Admittedly Findley, unlike Sisson, had not formally been put in jeopardy. It is also true that the parties stipulated to the additional facts in question. But the Court's reasoning in Sisson supports our further conclusion that Findley should be treated as he would have been had he raised his defense only at trial. First, see Sisson, ante, at 284-286, 90 S.Ct. 2117, 26 L.Ed.2d 608 (if decision on external facts is unappealable, how facts arrived at is irrelevant) (dictum). Second, and more important, Justice Harlan's opinion went beyond reliance on the fact that there had been a trial: Sisson's defense was not part of the "general issue" merely because it had come up at the trial; rather, such a defense is "necessarily" part of the general issue. Sisson, ante, at 301, 90 S.Ct. 2117, 26 L.Ed.2d 608. The Court, furthermore, was willing to support its conclusions by an observation that Sisson's situation was equivalent to a jury acquittal based upon an instruction as to a legal principle. Id. at 289, 90 S.Ct. 2117, 26 L.Ed.2d 608. Collectively we believe this was an approach not in terms of double jeopardy, but in terms of the kind of error section 3731 was intended to cover.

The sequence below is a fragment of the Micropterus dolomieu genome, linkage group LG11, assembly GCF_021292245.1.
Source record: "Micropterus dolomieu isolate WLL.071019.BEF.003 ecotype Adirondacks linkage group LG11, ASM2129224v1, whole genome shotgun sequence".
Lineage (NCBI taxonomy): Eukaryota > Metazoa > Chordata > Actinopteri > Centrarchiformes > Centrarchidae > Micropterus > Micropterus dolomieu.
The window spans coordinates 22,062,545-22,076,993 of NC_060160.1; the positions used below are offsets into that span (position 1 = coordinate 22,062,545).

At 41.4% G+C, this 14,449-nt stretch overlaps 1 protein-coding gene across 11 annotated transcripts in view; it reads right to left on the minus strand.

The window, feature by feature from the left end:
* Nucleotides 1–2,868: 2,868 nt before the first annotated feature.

Immediately following our tentative conclusion on this matter the Court decided the case of United States v. Weller, 401 U.S. 254, 91 S.Ct. 602, 28 L.Ed.2d 26 (2/24/71). In that case the district court, obtaining the extraneous facts from the defendant's Selective Service file, dismissed an indictment on a Rule 12 pre-trial motion for refusal to report for induction because defendant's counsel had not been permitted to attend his personal appearance before the local board. The district court held that 32 C.F.R. § 1624.1(b), which precluded counsel at this stage, was an impermissible regulation, not authorized by the Selective Service Act. United States v. Weller, N.D.Cal., 1969, 309 F. Supp. 50. The government appealed directly to the Supreme Court under section 3731. Thereafter the government concluded that the Supreme Court was without jurisdiction and, pursuant to the penultimate paragraph of section 3731, moved in that court to remand to the court of appeals where, it said, jurisdiction lay. The Court granted the motion, over defendant's opposition. In its opinion the Court said nothing with respect to a possible question of the jurisdiction of the court of appeals. Clearly, the implication is that it believed that such jurisdiction existed. Our problem is, what weight must we attach to this implication, and, particularly, must it be conclusive.